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Brown v. Astrue

United States District Court, Second Circuit

June 14, 2013

TRACY DENISE BROWN o/b/o G.J.R., Plaintiff,
v.
MICHAEL J. ASTRUE, Commissioner of Social Security Defendant.

DECISION AND ORDER

MICHAEL A. TELESCA, District Judge.

INTRODUCTION

Tracy Denise Brown ("Plaintiff"), on behalf of her minor daughter ("G.J.R."), brings this action pursuant to Title XVI of the Social Security Act, seeking review of the final decision of the Commissioner of Social Security ("Commissioner") denying her application for Supplemental Security Income ("SSI"). Plaintiff alleges that the decision of Administrative Law Judge ("ALJ") Joseph Grow was not supported by substantial evidence in the record and was based on erroneous legal standards.

Presently before the Court are the parties' competing motions for judgment on the pleadings pursuant to Rule 12(c) of the Federal Rules of Civil Procedure. For the reasons set forth below, this Court finds that the decision of the Commissioner is supported by substantial evidence in the record and is in accordance with the applicable legal standards. Thus, the Commissioner's motion for judgment on the pleadings is granted, and Plaintiff's motion is denied. Plaintiff's complaint is dismissed with prejudice.

PROCEDURAL HISTORY

On September 24, 2008, Plaintiff filed an application for SSI on behalf of G.J.R., claiming that she was disabled due to Crohn's disease and congenital abnormalities of both thumbs and index fingers. Administrative Transcript ("Tr.") 93-99. Plaintiff's claim was administratively denied on October 20, 2008. Tr. 62-64.

At Plaintiff's request, an administrative hearing was conducted on September 1, 2010, with ALJ Joseph Grow presiding via videoconference from Baltimore, Maryland. Tr. 46-61. G.J.R. and Plaintiff, who were not represented, testified at the hearing. Id . On September 21, 2010, the ALJ denied the claim. Tr. 14-25. He found that G.J.R. was not disabled within the meaning of the Social Security Act because substantial evidence in the record demonstrated that her impairments did not meet, medically equal, or functionally equal a listed impairment in 20 C.F.R. Part 404, Subpart P, Appendix 1 (20 C.F.R. 416.924, 416.925, and 416.926). Tr. 17.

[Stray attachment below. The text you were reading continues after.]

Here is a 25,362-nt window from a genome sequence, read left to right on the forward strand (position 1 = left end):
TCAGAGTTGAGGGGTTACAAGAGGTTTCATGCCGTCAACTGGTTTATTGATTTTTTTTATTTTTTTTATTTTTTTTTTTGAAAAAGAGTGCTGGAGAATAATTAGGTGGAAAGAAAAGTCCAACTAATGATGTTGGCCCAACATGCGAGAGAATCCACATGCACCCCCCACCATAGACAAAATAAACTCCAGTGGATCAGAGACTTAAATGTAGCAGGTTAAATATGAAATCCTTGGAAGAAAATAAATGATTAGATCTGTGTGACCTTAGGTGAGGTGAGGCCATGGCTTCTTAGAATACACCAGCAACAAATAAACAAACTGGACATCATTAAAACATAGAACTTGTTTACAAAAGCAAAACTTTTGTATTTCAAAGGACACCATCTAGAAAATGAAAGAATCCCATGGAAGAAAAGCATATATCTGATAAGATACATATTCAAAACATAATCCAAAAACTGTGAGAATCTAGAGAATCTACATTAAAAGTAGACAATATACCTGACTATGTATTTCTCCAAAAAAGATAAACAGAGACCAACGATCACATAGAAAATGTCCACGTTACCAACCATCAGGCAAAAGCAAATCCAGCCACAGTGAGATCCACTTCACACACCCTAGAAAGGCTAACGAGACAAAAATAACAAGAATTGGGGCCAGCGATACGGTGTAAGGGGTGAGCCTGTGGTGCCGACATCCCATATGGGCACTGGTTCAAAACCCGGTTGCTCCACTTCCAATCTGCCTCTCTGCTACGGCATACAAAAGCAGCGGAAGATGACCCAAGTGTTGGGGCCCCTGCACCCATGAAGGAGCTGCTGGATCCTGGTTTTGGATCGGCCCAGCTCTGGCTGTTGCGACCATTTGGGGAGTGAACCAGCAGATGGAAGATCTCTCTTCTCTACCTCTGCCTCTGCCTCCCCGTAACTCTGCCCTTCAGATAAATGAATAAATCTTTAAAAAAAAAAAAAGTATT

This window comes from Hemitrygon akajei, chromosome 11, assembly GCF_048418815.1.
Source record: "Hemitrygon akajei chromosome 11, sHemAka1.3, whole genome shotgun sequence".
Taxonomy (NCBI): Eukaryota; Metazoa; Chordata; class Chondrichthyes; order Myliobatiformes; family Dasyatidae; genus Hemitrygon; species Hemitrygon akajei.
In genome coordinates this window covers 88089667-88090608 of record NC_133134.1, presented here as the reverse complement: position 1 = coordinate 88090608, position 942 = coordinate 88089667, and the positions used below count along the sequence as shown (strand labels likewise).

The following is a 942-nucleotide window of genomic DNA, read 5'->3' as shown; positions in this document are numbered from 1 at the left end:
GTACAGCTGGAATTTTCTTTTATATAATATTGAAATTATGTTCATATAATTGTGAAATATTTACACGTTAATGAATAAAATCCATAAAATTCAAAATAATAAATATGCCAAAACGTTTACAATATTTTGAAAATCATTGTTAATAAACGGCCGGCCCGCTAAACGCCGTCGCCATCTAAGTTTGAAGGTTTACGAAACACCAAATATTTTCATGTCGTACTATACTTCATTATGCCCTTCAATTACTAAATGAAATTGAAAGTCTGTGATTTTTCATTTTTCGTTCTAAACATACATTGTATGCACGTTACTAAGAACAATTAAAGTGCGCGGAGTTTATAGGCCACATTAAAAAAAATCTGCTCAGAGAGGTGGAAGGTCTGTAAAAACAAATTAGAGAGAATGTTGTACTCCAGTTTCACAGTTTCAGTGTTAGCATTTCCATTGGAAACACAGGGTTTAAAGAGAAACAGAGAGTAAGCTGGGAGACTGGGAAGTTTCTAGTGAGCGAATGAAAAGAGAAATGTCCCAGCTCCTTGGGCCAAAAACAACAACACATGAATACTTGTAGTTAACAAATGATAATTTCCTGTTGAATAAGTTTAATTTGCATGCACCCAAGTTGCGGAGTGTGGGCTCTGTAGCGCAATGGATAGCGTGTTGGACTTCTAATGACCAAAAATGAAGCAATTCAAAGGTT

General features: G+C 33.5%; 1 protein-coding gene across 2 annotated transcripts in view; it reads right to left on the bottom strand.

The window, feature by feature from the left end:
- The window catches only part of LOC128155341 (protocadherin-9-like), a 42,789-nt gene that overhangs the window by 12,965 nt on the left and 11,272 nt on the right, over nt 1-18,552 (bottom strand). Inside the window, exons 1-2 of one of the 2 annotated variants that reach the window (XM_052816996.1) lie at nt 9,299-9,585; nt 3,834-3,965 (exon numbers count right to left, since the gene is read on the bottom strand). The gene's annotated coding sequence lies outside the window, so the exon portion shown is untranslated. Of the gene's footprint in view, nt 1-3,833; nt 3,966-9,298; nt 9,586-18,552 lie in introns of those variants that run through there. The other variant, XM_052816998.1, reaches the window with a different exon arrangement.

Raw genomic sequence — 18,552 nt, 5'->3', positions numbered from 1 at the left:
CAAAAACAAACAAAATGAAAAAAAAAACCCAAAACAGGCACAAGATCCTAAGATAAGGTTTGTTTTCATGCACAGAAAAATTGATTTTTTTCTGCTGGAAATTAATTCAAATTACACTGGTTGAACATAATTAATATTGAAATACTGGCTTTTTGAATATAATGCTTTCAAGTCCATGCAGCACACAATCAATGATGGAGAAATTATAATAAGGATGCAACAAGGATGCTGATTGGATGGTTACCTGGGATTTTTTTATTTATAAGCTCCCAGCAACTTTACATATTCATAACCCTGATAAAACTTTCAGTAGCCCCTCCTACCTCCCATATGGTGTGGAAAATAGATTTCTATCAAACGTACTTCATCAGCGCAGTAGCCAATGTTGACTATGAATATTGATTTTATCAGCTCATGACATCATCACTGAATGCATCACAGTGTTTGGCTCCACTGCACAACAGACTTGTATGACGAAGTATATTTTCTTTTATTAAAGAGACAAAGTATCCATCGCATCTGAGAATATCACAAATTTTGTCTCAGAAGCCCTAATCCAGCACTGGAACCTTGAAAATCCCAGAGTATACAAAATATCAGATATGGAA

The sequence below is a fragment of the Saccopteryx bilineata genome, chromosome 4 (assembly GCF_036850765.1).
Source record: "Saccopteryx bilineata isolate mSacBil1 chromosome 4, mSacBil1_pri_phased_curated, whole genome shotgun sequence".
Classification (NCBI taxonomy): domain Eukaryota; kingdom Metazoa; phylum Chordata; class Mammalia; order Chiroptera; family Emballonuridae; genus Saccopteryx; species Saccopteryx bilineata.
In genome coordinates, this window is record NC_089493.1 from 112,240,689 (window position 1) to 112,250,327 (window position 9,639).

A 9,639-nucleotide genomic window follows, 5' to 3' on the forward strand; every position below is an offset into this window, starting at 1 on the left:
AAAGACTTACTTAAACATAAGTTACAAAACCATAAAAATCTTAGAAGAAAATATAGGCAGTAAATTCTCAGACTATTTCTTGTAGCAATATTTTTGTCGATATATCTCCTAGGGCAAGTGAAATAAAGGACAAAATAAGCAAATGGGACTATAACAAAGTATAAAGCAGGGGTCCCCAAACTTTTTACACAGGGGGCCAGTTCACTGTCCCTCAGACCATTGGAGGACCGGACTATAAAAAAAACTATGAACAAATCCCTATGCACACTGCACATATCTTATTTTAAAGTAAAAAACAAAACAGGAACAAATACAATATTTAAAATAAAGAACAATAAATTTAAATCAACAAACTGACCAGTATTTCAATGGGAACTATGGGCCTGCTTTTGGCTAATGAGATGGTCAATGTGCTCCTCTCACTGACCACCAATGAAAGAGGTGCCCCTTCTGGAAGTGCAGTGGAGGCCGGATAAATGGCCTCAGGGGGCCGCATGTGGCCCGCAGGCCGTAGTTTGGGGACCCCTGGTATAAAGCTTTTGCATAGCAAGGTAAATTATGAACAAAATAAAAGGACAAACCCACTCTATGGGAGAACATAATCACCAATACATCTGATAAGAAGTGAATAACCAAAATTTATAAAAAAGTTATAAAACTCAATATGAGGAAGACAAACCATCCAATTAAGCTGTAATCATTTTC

On February 28, 2012, the Appeals Council denied Plaintiff's request for review, making the ALJ's decision the final decision of the Commissioner. Tr. 1-28. This action followed.

FACTUAL BACKGROUND

G.J.R. was born on July 21, 1995. Tr. 180. At the time of filing she was thirteen years old and in the eighth grade. She took regular classes, was not in speech therapy, liked school, and did "okay" in her classes. Tr. 50-51, 189, 378-79. G.J.R. was diagnosed with Crohn's disease in September of 2008 after she was hospitalized for 10 days due to diarrhea, vomiting, and weight loss. Tr. 273-79, 280-313, 317-77, 382-85, 405-09. G.J.R. also has a history of congenital abnormalities of both thumbs and index fingers, however, she reported that it did not cause her pain or restrict her activities. Tr. 264-66.

G.J.R.'s Crohn's disease has been controlled by daily medications and drug infusions every eight weeks. Tr. 417-60. After being diagnosed, medication decreased her pain, improved her appetite, eliminated vomiting and nausea, and she was "active and full of energy." Tr. 315. G.J.R. sometimes feels tired after the drug infusions, however, and her condition has resulted in about 10 absences from school a year. Tr. 55, 57.

G.J.R.'s symptoms were under control from the end of September 2008 until she was hospitalized from June 30, 2010 to July 15, 2010 for a flare-up of Crohn's disease. Tr. 410-16. Since then, a colonoscopy performed in March 2011 showed mild Crohn's disease. Tr. 418. Treatment notes from the University of Rochester Medical Center indicated that G.J.R.'s Crohn's disease was effectively treated with medication, with no flare-ups since her hospitalization. Tr. 417-60.

DISCUSSION

I. Jurisdiction and Scope of Review

Title 42 U.S.C., Section 405(g) grants jurisdiction to district courts to hear claims based on the denial of Social Security benefits. Mathews v. Eldridge , 424 U.S. 319, 320 (1976). When considering such a claim, the section directs the Court to accept the findings of fact made by the Commissioner, provided that such findings are supported by substantial evidence in the record. See Bubnis v. Apfel , 150 F.3d 177, 181 (2d Cir. 1998); see also Williams v. Comm'r of Soc. Sec., No. 06-CV-2019 , 2007 U.S.App. LEXIS 9396, at *3 (2d Cir. Apr. 24, 2007).